FAA Releases Findings on Drones Hitting Humans

This research started in September 2015. The second phase of it, set to begin in June 2017, will examine the risks of drone collisions with aircraft.

The Federal Aviation Administration recently released a report about the extent of injuries that can occur when a drone hits someone on the ground. Although the agency cautioned it can't completely answer how serious the injuries can be, it said studies by a consortium of leading universities get us closer to understanding the risks of allowing drones to fly over people.

The consortium that conducted the research includes the University of Alabama-Huntsville; Embry-Riddle Aeronautical University; Mississippi State University; and the University of Kansas through the Alliance for System Safety of UAS through Research Excellence (ASSURE). ASSURE represents 23 leading research institutions and 100 leading industry and government partners.

This research started in September 2015. The second phase of it, set to begin in June 2017, will examine the risks of drone collisions with aircraft.

The research team reviewed techniques used to assess blunt force trauma, penetration injuries, and lacerations – the most significant threats to people on the ground – and classified collision severity by identifying hazardous drone features such as unprotected rotors. They alos reviewed more than 300 publications from the automotive industry and consumer battery market, as well as toy standards and the Association for Unmanned Vehicle Systems International database, as well as conducting crash tests, dynamic modeling, and analyses. When the studies were done, personnel from NASA, the Department of Defense, FAA chief scientists, and other subject matter experts conducted a peer review of the findings.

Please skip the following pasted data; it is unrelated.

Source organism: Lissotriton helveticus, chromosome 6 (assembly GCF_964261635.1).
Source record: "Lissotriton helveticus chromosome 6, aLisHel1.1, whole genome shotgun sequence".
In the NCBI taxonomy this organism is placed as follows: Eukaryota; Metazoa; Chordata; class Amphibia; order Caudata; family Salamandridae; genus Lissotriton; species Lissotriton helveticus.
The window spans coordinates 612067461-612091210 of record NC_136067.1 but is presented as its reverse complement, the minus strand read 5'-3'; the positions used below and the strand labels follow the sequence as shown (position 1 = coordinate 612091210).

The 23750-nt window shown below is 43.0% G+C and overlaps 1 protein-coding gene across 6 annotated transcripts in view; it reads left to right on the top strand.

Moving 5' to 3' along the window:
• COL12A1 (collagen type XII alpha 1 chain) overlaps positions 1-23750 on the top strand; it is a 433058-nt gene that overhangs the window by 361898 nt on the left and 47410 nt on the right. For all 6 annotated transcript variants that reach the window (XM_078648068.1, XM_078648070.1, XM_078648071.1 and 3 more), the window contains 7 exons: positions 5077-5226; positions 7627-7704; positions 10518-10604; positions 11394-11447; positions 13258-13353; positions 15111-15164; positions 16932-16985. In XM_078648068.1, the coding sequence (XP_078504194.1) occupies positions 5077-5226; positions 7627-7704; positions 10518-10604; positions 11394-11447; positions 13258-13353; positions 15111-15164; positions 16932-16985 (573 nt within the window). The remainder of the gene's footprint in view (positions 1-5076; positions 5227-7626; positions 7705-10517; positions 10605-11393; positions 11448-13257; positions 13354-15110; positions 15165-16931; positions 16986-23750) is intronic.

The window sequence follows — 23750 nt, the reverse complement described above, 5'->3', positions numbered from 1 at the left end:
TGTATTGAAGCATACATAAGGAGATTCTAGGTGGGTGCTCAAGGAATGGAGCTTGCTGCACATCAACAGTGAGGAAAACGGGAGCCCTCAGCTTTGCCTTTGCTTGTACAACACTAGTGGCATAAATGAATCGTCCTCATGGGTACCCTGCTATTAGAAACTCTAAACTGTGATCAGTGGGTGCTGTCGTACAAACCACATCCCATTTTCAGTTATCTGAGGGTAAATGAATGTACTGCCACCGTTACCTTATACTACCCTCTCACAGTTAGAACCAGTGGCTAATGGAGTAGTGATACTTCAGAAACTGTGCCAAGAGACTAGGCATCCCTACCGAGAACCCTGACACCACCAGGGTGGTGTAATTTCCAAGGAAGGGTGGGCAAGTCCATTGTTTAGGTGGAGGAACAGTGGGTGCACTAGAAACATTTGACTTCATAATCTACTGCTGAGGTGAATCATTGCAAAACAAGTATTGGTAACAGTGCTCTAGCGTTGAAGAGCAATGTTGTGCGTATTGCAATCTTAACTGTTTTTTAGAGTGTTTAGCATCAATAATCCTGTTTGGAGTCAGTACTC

Three dominant injury types were found to be applicable to small drones:

  • Blunt force trauma, the most significant contributor to fatalities
  • Lacerations – suggesting blade guards are required for flight over people
  • Penetration injuries

Their research also showed multi-rotor drones fall more slowly than the same mass of metal due to higher drag on the drone, and that lithium batteries used to power many small drones need a unique standard to ensure safety.

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